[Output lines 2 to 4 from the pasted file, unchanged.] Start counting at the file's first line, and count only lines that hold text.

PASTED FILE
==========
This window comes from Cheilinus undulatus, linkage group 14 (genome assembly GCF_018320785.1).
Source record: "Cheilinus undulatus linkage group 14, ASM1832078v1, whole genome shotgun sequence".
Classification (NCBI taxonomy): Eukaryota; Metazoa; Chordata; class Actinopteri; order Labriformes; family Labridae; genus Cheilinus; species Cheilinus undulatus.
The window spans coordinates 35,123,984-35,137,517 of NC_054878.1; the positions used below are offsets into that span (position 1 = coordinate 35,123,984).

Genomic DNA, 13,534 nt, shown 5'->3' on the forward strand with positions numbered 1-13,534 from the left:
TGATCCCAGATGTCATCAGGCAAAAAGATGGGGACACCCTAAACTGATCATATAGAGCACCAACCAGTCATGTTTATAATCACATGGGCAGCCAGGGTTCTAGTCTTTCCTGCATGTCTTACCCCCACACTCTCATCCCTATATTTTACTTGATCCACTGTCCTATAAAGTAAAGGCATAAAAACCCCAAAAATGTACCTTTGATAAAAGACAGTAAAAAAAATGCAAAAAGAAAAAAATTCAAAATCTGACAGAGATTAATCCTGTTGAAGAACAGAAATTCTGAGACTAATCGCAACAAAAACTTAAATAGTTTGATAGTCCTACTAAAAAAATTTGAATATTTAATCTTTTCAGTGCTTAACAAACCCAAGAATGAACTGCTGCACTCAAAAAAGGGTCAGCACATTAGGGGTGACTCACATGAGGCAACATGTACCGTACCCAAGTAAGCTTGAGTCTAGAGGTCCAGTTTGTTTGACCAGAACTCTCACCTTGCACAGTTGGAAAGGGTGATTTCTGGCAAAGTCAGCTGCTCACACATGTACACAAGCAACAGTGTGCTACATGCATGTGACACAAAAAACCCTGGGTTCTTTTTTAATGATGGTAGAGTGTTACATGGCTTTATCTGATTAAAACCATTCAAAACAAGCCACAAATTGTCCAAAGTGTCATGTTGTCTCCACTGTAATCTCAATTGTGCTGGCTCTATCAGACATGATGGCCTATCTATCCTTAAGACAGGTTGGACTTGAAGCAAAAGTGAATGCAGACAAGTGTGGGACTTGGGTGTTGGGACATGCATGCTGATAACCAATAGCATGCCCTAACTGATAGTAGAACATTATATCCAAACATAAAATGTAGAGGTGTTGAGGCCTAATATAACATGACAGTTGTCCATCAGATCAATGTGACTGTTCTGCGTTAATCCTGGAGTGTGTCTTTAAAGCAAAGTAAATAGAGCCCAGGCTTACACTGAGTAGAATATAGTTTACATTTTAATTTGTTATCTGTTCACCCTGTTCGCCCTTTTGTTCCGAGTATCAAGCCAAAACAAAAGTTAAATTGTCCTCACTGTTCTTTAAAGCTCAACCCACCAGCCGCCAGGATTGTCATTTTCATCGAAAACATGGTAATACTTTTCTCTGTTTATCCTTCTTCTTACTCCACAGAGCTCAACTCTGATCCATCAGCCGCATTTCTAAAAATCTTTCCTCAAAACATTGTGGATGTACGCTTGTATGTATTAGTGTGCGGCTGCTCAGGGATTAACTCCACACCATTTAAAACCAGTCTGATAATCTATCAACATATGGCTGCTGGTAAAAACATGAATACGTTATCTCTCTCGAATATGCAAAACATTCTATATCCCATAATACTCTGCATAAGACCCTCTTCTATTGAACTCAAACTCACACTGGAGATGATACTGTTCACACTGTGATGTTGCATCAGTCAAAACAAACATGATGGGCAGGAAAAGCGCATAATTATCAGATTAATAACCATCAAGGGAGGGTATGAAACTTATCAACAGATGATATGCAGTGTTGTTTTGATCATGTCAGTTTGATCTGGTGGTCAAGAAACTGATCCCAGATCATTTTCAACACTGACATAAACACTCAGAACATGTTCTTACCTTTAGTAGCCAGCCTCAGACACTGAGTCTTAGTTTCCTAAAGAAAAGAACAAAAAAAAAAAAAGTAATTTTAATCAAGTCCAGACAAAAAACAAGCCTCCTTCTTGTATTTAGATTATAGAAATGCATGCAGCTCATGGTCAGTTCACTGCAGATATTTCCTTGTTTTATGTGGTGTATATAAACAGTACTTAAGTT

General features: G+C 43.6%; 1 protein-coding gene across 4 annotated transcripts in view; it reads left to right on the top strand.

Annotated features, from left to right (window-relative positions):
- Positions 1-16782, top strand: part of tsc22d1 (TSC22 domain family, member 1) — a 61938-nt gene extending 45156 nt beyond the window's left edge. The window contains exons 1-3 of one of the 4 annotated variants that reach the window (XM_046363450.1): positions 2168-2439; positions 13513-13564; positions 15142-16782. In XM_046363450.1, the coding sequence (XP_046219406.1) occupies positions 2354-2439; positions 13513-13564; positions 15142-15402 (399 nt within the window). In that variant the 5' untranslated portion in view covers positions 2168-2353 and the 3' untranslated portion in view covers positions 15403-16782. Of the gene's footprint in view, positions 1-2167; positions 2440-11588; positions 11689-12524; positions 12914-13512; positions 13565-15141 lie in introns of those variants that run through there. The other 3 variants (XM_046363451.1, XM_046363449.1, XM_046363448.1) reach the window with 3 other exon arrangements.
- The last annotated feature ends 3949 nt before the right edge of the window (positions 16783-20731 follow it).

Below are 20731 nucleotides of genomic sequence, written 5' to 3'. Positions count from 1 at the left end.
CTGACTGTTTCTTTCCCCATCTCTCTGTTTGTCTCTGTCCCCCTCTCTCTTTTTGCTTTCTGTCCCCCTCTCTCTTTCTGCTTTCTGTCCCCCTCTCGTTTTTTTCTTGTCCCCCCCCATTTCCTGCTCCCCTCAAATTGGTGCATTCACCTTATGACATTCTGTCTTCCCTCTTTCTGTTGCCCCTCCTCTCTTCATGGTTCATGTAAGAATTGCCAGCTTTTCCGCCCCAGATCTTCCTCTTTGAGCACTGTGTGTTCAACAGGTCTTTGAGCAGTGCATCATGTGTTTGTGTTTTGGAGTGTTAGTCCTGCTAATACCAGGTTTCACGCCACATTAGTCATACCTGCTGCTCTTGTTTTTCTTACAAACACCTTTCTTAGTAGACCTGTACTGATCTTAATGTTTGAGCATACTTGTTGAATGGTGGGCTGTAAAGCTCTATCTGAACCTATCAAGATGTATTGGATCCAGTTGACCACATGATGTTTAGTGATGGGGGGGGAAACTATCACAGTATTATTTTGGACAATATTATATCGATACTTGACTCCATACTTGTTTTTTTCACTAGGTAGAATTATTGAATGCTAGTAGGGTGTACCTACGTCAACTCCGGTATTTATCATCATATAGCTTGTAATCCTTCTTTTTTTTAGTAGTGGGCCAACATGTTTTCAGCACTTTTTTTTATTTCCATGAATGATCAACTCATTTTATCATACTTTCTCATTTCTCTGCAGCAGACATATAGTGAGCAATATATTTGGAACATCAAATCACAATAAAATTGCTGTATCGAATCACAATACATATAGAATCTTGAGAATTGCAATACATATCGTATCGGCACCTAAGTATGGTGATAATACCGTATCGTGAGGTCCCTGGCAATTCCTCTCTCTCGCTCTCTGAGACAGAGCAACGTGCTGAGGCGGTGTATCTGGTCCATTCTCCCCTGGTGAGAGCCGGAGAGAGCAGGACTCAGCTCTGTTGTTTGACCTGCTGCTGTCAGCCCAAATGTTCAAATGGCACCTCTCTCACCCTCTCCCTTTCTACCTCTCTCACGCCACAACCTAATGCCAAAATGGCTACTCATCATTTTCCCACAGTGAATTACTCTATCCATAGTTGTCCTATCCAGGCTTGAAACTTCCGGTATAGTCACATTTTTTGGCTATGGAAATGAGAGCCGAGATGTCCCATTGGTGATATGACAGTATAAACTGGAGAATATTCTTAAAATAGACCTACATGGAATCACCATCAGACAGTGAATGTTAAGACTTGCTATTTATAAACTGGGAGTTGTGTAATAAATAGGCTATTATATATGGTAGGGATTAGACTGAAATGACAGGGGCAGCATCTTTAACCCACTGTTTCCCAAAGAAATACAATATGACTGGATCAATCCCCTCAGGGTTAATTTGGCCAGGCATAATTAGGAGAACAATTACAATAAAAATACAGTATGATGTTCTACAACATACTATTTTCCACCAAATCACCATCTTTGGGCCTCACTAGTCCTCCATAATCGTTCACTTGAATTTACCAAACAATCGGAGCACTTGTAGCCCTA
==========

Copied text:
Source record: "Cheilinus undulatus linkage group 14, ASM1832078v1, whole genome shotgun sequence".
Classification (NCBI taxonomy): Eukaryota; Metazoa; Chordata; class Actinopteri; order Labriformes; family Labridae; genus Cheilinus; species Cheilinus undulatus.
The window spans coordinates 35,123,984-35,137,517 of NC_054878.1; the positions used below are offsets into that span (position 1 = coordinate 35,123,984).